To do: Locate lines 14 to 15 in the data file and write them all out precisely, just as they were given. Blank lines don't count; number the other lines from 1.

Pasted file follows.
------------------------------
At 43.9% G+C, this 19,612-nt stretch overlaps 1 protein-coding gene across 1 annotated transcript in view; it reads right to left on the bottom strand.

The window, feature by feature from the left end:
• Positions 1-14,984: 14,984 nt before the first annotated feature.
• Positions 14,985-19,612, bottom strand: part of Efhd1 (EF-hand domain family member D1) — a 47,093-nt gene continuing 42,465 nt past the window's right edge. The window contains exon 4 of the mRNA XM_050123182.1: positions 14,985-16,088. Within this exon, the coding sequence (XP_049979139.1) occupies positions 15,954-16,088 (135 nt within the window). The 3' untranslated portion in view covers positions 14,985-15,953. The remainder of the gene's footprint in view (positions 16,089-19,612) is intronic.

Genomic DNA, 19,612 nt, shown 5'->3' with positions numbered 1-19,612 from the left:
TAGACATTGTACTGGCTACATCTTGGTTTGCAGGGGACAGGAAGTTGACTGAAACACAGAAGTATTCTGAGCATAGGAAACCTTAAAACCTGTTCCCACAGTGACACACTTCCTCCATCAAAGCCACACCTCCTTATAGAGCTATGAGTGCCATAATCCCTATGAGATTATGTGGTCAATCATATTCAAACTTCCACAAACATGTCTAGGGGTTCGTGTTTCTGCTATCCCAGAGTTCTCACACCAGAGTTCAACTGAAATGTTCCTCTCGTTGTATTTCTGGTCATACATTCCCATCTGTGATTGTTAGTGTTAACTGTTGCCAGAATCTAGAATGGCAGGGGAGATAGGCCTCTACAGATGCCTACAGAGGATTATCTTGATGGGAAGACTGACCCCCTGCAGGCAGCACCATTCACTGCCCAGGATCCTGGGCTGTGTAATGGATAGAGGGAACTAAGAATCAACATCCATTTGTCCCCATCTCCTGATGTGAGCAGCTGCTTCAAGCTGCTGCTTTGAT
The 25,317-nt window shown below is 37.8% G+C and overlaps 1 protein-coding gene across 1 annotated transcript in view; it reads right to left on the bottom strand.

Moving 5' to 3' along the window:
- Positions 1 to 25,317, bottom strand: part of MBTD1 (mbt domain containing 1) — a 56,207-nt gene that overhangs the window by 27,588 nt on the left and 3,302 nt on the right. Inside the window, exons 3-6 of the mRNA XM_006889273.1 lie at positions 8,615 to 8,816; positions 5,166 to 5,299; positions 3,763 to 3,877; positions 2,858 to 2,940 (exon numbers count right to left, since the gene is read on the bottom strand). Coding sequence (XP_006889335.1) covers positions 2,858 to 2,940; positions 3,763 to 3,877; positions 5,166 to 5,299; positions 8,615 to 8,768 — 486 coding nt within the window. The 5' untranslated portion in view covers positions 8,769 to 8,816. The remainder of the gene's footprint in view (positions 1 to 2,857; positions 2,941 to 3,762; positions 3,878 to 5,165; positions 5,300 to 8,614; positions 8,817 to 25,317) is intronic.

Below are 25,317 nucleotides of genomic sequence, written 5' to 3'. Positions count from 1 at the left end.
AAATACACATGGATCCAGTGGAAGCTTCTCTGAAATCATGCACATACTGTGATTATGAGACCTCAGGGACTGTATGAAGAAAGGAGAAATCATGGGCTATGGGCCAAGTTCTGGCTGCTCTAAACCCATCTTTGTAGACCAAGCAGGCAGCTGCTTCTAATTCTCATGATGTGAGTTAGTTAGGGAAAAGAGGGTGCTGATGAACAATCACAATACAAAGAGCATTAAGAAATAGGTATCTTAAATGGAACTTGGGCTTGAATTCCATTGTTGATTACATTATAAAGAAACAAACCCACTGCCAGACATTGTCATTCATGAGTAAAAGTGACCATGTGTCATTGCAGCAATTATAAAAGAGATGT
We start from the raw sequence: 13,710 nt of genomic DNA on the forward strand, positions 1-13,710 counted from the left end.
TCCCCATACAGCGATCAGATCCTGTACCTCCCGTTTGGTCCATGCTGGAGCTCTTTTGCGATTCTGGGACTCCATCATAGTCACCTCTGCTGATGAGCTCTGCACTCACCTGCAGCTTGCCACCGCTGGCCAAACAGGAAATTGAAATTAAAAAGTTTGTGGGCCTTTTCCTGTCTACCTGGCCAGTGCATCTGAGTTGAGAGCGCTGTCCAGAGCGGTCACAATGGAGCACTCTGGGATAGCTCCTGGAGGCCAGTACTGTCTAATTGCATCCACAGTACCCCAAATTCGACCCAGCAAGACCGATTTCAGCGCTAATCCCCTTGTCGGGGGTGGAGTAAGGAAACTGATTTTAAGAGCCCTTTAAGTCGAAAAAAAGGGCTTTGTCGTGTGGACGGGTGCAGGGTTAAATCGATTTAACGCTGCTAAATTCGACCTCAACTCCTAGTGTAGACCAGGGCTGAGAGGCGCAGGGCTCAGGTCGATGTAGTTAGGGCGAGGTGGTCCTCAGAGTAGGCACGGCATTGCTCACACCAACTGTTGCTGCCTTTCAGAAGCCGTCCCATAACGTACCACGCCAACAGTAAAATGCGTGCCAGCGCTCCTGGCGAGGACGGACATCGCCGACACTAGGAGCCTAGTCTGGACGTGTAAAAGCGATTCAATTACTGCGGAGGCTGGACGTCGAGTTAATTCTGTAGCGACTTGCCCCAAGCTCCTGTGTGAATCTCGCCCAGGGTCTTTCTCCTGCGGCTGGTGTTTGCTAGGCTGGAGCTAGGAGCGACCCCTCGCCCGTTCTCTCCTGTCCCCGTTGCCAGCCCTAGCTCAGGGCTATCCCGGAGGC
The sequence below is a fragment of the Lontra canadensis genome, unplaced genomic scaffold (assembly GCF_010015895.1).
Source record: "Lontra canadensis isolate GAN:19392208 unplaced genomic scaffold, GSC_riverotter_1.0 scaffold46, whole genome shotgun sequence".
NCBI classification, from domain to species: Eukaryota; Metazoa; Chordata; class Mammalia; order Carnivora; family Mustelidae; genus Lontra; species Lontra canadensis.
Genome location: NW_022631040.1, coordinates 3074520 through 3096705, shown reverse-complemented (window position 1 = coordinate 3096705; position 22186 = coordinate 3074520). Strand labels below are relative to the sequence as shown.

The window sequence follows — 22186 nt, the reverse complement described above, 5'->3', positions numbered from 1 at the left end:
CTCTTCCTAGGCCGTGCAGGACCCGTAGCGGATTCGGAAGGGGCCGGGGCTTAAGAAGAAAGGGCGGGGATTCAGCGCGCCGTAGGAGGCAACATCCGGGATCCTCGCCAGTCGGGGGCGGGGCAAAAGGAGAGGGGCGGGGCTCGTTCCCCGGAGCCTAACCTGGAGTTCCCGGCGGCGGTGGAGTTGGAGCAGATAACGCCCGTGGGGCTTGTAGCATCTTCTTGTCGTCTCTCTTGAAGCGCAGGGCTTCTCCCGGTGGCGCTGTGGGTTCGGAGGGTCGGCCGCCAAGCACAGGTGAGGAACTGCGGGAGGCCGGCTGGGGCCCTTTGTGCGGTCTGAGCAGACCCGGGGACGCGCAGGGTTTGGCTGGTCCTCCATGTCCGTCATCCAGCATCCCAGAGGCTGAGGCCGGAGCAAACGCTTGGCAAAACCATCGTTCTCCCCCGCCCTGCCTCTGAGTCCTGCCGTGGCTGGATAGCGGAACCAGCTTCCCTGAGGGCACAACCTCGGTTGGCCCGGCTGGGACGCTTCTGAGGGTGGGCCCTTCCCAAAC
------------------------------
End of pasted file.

The sequence below is a fragment of the Lontra canadensis genome, unplaced genomic scaffold (assembly GCF_010015895.1).
Source record: "Lontra canadensis isolate GAN:19392208 unplaced genomic scaffold, GSC_riverotter_1.0 scaffold46, whole genome shotgun sequence".